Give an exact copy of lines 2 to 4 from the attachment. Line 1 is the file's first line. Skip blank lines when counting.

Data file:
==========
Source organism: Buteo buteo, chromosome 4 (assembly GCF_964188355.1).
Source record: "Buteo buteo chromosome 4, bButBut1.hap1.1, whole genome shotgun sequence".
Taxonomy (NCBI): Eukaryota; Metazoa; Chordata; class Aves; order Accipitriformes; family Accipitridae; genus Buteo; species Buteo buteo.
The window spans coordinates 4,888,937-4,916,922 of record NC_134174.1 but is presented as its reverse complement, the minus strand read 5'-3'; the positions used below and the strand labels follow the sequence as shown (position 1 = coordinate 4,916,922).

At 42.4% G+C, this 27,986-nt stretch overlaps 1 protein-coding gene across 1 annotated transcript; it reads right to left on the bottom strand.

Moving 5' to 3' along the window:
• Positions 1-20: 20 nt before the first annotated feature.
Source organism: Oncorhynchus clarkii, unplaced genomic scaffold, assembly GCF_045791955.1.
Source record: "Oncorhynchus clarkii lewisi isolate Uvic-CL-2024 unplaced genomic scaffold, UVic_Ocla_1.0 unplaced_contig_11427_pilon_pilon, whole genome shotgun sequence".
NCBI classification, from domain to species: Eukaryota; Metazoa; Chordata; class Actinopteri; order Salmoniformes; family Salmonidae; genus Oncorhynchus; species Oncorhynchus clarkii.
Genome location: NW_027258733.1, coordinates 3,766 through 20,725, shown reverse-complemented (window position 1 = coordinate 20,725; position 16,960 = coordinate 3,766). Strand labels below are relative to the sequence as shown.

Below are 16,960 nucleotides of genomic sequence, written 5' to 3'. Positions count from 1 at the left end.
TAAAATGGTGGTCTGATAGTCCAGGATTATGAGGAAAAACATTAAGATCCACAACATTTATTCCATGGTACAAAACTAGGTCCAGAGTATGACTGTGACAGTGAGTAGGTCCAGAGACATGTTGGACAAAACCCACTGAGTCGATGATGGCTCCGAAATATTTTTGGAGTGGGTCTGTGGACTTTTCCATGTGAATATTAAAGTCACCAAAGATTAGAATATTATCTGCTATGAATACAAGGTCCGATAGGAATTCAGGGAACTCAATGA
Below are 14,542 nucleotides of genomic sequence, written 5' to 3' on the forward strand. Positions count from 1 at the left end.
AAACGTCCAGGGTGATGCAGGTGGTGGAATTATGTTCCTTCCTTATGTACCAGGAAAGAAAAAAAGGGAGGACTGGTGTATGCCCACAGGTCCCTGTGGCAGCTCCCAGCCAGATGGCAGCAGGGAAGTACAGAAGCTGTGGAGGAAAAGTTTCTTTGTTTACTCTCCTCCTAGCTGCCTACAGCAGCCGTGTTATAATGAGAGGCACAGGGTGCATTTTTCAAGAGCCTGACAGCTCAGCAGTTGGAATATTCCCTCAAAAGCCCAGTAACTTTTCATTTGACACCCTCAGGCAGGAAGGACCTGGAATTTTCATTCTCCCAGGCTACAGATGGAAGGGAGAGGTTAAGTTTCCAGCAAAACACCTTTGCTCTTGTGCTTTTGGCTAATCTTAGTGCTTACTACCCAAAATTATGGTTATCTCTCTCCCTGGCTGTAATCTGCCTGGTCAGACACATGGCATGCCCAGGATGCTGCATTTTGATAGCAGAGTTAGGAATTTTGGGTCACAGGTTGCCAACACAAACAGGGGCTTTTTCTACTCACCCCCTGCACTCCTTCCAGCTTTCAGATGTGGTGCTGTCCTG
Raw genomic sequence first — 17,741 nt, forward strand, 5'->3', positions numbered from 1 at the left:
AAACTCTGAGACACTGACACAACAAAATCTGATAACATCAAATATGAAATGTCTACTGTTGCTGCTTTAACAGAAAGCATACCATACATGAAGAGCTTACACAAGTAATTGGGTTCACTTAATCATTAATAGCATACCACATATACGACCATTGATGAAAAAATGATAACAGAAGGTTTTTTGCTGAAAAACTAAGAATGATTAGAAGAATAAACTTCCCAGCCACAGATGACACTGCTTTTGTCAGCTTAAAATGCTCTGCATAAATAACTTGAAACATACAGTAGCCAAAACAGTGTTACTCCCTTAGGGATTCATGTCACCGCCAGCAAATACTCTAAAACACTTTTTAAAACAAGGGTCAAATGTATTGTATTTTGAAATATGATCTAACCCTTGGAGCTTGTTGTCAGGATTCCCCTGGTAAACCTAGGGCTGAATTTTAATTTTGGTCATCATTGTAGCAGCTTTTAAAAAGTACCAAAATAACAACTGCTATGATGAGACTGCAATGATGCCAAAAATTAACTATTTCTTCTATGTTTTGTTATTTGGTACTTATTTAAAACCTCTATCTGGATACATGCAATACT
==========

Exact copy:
Source record: "Buteo buteo chromosome 4, bButBut1.hap1.1, whole genome shotgun sequence".
Taxonomy (NCBI): Eukaryota; Metazoa; Chordata; class Aves; order Accipitriformes; family Accipitridae; genus Buteo; species Buteo buteo.
The window spans coordinates 4,888,937-4,916,922 of record NC_134174.1 but is presented as its reverse complement, the minus strand read 5'-3'; the positions used below and the strand labels follow the sequence as shown (position 1 = coordinate 4,916,922).